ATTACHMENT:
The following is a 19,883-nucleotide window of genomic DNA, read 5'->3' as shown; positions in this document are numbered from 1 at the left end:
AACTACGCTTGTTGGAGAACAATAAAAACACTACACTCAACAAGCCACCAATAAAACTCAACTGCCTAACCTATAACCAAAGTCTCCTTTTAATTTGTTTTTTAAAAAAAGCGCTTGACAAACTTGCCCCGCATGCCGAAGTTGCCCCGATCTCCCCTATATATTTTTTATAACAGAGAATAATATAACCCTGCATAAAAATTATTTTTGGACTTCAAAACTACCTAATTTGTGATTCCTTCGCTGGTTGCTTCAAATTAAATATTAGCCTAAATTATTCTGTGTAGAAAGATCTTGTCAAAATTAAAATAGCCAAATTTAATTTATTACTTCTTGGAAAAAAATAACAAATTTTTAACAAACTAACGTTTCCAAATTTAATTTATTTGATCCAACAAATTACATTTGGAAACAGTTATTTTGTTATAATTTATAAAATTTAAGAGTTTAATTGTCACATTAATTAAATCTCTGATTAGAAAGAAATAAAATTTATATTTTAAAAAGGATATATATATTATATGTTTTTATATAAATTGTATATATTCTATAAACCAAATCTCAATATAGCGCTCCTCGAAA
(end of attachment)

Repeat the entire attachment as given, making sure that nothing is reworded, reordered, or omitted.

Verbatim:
The following is a 19,883-nucleotide window of genomic DNA, read 5'->3' as shown; positions in this document are numbered from 1 at the left end:
AACTACGCTTGTTGGAGAACAATAAAAACACTACACTCAACAAGCCACCAATAAAACTCAACTGCCTAACCTATAACCAAAGTCTCCTTTTAATTTGTTTTTTAAAAAAAGCGCTTGACAAACTTGCCCCGCATGCCGAAGTTGCCCCGATCTCCCCTATATATTTTTTATAACAGAGAATAATATAACCCTGCATAAAAATTATTTTTGGACTTCAAAACTACCTAATTTGTGATTCCTTCGCTGGTTGCTTCAAATTAAATATTAGCCTAAATTATTCTGTGTAGAAAGATCTTGTCAAAATTAAAATAGCCAAATTTAATTTATTACTTCTTGGAAAAAAATAACAAATTTTTAACAAACTAACGTTTCCAAATTTAATTTATTTGATCCAACAAATTACATTTGGAAACAGTTATTTTGTTATAATTTATAAAATTTAAGAGTTTAATTGTCACATTAATTAAATCTCTGATTAGAAAGAAATAAAATTTATATTTTAAAAAGGATATATATATTATATGTTTTTATATAAATTGTATATATTCTATAAACCAAATCTCAATATAGCGCTCCTCGAAA